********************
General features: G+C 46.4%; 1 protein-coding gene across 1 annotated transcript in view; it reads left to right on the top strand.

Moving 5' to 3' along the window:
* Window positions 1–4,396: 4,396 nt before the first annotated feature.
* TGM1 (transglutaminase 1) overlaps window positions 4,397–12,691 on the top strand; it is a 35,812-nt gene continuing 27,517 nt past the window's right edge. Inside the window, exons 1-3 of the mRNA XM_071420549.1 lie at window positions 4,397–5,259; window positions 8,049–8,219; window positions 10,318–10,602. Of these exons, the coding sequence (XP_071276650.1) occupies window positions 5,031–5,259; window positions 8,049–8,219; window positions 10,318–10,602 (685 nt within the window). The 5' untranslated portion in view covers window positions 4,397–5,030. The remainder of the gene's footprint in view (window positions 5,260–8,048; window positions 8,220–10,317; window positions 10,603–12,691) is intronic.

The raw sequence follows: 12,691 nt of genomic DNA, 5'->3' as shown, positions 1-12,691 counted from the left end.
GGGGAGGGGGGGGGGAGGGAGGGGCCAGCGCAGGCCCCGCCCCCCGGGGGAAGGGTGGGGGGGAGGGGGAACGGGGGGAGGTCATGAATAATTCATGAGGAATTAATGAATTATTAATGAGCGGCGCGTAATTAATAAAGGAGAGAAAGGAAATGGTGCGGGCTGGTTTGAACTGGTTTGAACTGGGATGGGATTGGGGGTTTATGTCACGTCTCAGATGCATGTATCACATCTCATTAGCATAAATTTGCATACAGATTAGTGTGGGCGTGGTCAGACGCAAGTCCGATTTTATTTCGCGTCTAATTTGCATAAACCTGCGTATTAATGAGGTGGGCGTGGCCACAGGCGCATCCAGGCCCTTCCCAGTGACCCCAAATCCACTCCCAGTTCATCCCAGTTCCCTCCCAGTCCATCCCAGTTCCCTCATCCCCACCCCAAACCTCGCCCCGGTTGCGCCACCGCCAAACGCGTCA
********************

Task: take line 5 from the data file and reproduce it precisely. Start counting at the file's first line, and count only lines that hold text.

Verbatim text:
The raw sequence follows: 12,691 nt of genomic DNA, 5'->3' as shown, positions 1-12,691 counted from the left end.